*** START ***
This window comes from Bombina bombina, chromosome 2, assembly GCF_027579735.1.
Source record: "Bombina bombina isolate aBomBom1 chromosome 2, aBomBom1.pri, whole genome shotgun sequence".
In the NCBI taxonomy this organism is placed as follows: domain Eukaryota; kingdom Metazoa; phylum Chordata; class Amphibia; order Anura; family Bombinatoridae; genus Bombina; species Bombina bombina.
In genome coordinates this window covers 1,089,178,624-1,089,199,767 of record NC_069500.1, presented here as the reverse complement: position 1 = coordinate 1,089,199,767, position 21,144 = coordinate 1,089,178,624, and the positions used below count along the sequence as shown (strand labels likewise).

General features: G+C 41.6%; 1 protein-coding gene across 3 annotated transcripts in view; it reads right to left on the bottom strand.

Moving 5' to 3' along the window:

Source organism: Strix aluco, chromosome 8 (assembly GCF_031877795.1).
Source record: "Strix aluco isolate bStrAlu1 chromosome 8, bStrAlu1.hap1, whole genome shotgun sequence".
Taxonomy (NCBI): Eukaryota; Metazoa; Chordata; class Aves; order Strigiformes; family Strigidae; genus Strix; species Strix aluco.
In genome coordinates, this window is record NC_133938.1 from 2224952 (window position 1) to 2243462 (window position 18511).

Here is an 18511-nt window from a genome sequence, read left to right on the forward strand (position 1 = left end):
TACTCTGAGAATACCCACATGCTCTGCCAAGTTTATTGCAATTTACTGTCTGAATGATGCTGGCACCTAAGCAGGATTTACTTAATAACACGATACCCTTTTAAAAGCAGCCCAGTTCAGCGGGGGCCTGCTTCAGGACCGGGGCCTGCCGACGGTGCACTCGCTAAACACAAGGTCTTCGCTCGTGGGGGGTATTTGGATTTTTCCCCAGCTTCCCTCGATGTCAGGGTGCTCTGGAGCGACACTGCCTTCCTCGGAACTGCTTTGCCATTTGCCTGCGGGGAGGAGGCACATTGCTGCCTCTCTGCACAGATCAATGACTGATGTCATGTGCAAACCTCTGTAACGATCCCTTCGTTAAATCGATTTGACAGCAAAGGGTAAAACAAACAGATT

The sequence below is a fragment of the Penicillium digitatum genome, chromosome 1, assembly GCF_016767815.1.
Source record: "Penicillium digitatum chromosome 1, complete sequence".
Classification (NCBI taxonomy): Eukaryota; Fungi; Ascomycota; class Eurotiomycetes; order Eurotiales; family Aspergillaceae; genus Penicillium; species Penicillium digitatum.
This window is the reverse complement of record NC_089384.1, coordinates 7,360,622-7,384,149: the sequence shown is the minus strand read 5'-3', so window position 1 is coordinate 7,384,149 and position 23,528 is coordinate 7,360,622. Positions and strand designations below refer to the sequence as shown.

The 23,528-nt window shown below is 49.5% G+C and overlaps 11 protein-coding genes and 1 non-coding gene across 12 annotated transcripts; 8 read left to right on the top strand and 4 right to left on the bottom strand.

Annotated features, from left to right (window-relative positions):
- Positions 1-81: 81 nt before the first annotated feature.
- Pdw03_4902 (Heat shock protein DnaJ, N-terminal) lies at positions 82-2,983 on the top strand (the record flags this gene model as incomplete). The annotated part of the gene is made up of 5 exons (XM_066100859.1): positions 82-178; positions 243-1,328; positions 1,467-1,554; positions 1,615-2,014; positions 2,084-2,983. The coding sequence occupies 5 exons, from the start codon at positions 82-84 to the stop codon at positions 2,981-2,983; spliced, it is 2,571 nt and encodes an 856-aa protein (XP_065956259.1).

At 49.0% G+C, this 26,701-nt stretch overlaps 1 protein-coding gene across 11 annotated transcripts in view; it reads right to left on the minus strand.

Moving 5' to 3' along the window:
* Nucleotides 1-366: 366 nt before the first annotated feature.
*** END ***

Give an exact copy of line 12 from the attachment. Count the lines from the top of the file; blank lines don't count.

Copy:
TACTCTGAGAATACCCACATGCTCTGCCAAGTTTATTGCAATTTACTGTCTGAATGATGCTGGCACCTAAGCAGGATTTACTTAATAACACGATACCCTTTTAAAAGCAGCCCAGTTCAGCGGGGGCCTGCTTCAGGACCGGGGCCTGCCGACGGTGCACTCGCTAAACACAAGGTCTTCGCTCGTGGGGGGTATTTGGATTTTTCCCCAGCTTCCCTCGATGTCAGGGTGCTCTGGAGCGACACTGCCTTCCTCGGAACTGCTTTGCCATTTGCCTGCGGGGAGGAGGCACATTGCTGCCTCTCTGCACAGATCAATGACTGATGTCATGTGCAAACCTCTGTAACGATCCCTTCGTTAAATCGATTTGACAGCAAAGGGTAAAACAAACAGATT